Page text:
With increasing milk production levels and more persistent lactation curves, some dairy farmers are opting to dry cows off later and shortening dry periods.
The question then arises: If the majority of new mastitis infections occur during the dry period, will milk quality suffer when the cow calves and starts her next lactation? “Dry period length has no effect on the risk of new udder infections,” says Albert DeVries, a University of Florida dairy specialist.
“Increased milk yield at dry off has been linked to an increased risk of new udder infections in the dry period and at calving, mainly because of increased risk of leaking milk and pressure in the udder,” he says. “This link supports a short dry period.”
Pornpamol Pattamanont , a colleague of DeVries, adds there are no reports that shorter dry periods increase mastitis incidence in the next lactation. “In addition, shortening or eliminating the dry period has no effect on SCC levels in the subsequent lactation,” Pattamanont says. “Presence of antibiotic residues in milk of cows managed for short dry periods is rare and not different from cows that are managed for traditional dry period lengths.”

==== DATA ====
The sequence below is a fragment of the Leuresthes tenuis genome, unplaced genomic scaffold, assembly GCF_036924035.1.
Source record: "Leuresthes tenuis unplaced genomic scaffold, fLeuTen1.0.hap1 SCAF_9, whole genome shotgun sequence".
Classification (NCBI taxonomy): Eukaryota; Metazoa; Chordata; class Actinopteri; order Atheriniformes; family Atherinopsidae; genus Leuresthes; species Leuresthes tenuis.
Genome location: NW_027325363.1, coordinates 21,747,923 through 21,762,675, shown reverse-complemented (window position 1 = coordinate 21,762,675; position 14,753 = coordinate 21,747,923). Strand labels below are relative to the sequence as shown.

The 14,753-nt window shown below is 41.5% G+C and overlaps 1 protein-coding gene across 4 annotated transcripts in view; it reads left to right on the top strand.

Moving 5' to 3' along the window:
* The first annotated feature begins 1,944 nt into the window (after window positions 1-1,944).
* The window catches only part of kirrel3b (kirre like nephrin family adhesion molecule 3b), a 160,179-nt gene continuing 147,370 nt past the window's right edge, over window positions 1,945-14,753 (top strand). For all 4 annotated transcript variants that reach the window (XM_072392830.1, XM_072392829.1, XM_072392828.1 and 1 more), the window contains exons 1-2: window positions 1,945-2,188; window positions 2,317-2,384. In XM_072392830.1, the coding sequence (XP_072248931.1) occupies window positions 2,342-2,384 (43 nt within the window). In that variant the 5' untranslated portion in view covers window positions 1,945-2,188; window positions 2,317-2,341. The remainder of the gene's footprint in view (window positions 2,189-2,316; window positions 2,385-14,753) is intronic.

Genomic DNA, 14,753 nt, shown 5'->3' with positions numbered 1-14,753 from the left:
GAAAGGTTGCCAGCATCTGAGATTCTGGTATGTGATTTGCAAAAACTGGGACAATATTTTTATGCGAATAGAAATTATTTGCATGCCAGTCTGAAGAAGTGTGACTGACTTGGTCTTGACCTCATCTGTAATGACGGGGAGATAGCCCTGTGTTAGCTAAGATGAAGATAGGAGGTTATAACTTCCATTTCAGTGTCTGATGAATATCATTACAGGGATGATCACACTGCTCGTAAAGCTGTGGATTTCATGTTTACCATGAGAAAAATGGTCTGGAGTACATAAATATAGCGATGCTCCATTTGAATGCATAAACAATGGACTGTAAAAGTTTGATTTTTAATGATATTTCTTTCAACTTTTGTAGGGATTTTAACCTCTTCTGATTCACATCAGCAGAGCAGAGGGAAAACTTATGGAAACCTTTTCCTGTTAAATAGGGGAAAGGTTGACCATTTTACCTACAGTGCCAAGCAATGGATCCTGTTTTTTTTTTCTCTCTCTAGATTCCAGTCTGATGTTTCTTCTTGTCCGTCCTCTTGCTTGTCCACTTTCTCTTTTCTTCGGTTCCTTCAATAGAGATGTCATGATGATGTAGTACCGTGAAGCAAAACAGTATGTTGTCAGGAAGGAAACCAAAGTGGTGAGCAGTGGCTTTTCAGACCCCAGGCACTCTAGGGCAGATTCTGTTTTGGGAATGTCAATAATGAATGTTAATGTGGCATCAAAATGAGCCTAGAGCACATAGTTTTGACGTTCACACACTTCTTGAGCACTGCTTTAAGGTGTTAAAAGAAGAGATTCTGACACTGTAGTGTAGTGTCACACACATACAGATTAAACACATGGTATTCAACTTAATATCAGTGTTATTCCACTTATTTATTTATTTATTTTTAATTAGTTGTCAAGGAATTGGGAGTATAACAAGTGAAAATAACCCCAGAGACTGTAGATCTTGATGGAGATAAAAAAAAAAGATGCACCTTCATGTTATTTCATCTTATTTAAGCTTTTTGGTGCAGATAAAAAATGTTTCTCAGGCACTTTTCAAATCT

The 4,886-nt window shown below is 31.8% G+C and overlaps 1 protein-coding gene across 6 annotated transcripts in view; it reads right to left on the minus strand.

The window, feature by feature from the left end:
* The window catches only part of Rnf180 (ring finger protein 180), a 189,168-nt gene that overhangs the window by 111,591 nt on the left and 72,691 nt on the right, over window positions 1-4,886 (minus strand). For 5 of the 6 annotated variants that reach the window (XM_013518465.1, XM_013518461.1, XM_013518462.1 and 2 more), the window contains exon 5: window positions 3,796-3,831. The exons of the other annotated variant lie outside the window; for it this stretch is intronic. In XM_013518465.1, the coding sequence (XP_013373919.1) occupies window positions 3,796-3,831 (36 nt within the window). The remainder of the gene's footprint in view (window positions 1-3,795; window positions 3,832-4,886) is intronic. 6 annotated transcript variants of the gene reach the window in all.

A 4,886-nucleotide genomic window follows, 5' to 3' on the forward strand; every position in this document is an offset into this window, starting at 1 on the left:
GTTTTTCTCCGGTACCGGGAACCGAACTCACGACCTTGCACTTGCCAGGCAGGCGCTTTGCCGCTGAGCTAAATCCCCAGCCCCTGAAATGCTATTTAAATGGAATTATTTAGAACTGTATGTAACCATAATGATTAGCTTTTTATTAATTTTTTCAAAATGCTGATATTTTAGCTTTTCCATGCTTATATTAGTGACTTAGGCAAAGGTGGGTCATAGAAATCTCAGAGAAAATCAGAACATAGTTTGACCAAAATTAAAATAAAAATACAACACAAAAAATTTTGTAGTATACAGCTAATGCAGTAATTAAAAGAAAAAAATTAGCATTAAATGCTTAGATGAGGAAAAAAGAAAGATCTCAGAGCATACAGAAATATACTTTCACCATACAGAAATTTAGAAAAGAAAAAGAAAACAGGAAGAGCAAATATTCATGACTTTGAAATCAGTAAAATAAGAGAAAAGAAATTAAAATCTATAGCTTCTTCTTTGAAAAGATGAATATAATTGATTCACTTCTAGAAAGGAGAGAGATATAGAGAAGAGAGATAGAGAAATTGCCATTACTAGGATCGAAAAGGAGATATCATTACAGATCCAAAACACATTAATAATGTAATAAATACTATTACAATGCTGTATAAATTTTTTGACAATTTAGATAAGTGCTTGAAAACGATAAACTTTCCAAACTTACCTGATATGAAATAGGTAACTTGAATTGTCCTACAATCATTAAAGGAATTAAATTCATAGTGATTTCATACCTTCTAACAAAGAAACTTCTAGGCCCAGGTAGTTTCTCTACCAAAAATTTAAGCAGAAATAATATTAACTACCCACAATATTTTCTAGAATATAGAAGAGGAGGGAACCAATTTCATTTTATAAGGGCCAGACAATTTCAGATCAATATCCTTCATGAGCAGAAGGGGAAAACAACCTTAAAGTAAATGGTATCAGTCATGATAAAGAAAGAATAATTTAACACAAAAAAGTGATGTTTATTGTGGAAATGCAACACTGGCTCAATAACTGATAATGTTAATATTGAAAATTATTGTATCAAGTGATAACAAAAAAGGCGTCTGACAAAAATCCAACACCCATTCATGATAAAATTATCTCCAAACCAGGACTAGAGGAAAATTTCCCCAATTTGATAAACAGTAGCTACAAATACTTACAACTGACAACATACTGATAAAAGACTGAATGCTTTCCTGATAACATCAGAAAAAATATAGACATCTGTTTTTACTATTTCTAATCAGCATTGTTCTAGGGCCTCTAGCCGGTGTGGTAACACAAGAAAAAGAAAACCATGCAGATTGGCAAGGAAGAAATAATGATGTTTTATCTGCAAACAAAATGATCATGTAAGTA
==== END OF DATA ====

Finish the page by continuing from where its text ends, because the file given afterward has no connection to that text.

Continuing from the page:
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Note: This story appears in the June 2017 issue of Dairy Herd Management.